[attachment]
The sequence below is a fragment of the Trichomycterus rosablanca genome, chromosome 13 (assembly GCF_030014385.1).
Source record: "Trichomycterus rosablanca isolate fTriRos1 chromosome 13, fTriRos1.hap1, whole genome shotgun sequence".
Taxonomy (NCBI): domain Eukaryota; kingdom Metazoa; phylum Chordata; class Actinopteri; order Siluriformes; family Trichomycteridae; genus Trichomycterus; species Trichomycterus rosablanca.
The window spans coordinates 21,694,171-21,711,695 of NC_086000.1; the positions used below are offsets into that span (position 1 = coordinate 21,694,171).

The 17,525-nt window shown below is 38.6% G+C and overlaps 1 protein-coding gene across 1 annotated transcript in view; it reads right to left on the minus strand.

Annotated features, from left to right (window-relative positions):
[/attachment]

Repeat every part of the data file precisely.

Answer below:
The sequence below is a fragment of the Trichomycterus rosablanca genome, chromosome 13 (assembly GCF_030014385.1).
Source record: "Trichomycterus rosablanca isolate fTriRos1 chromosome 13, fTriRos1.hap1, whole genome shotgun sequence".
Taxonomy (NCBI): domain Eukaryota; kingdom Metazoa; phylum Chordata; class Actinopteri; order Siluriformes; family Trichomycteridae; genus Trichomycterus; species Trichomycterus rosablanca.
The window spans coordinates 21,694,171-21,711,695 of NC_086000.1; the positions used below are offsets into that span (position 1 = coordinate 21,694,171).

The 17,525-nt window shown below is 38.6% G+C and overlaps 1 protein-coding gene across 1 annotated transcript in view; it reads right to left on the minus strand.

Annotated features, from left to right (window-relative positions):